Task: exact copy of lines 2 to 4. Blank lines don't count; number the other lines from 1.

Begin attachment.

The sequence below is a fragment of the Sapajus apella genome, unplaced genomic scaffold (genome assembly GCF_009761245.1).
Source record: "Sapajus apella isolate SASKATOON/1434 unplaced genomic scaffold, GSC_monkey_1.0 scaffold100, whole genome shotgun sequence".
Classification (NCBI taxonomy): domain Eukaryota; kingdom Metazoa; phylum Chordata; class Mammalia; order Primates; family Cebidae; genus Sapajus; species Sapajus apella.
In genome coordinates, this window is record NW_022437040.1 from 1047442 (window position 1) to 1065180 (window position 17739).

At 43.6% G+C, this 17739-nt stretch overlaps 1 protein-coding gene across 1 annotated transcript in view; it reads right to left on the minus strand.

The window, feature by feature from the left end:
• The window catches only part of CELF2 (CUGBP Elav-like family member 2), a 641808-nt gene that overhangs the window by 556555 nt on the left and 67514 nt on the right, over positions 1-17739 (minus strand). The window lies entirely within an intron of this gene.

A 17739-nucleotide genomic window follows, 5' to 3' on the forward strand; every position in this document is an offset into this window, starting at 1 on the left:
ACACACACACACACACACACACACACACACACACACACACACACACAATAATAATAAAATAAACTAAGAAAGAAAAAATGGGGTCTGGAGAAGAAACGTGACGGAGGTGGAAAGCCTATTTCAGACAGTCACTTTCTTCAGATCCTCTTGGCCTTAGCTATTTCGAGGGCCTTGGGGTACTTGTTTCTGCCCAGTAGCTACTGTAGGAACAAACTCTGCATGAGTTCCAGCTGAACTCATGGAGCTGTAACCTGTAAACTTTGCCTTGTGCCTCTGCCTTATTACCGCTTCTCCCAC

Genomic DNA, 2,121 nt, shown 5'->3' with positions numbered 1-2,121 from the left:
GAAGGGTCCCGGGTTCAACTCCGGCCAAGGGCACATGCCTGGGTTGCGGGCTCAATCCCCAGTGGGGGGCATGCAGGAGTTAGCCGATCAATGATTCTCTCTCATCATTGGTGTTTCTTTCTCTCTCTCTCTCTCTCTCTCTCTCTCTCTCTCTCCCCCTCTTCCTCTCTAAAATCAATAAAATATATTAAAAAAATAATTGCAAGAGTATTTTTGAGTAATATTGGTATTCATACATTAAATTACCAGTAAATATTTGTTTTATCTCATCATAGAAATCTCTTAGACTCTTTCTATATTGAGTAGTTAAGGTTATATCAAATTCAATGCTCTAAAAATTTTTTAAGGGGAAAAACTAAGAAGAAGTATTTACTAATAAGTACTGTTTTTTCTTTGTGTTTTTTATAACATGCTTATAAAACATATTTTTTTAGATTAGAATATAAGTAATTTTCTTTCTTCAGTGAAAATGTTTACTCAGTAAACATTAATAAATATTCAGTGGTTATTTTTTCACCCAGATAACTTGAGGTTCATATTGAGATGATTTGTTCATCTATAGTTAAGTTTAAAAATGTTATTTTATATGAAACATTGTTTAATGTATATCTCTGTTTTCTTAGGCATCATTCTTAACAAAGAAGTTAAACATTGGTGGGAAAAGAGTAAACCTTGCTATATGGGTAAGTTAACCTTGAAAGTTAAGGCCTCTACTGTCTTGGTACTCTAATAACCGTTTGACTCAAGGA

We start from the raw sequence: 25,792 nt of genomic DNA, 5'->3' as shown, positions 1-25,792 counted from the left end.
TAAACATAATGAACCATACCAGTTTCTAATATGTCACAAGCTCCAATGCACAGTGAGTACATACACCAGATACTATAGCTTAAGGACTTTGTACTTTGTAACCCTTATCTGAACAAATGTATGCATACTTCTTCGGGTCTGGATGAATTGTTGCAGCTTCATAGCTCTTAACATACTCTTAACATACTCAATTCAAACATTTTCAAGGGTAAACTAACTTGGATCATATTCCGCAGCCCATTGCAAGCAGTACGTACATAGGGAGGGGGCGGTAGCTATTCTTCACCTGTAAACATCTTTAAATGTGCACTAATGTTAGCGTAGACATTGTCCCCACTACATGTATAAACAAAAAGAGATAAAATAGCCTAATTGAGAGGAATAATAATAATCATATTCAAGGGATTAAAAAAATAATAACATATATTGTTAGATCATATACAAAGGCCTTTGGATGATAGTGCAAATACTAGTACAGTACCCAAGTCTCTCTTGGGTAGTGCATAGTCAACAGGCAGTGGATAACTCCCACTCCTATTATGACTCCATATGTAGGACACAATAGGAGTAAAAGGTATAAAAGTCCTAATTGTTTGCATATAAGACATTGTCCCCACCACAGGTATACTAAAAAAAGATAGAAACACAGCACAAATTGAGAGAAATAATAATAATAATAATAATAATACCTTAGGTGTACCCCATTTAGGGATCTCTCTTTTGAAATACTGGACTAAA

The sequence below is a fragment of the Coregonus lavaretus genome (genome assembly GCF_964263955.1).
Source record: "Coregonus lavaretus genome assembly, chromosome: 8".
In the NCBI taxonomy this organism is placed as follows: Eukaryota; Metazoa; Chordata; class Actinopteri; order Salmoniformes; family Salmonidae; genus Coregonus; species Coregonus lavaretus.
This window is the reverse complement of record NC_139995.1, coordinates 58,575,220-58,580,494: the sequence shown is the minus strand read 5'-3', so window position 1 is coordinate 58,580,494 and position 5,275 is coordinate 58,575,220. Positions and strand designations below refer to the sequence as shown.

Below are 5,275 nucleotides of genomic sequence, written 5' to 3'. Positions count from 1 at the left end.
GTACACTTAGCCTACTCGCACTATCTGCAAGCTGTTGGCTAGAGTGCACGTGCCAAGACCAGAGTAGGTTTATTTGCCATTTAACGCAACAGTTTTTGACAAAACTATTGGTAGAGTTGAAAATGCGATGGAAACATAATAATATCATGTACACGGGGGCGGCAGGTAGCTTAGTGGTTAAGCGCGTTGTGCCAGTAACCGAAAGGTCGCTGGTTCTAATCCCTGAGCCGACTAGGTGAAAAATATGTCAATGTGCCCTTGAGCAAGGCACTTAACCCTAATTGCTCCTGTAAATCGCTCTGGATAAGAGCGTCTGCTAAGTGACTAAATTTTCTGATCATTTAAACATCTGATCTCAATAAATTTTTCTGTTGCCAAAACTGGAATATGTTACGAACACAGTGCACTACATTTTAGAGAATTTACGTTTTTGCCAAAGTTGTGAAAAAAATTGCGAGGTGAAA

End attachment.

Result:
Source record: "Sapajus apella isolate SASKATOON/1434 unplaced genomic scaffold, GSC_monkey_1.0 scaffold100, whole genome shotgun sequence".
Classification (NCBI taxonomy): domain Eukaryota; kingdom Metazoa; phylum Chordata; class Mammalia; order Primates; family Cebidae; genus Sapajus; species Sapajus apella.
In genome coordinates, this window is record NW_022437040.1 from 1047442 (window position 1) to 1065180 (window position 17739).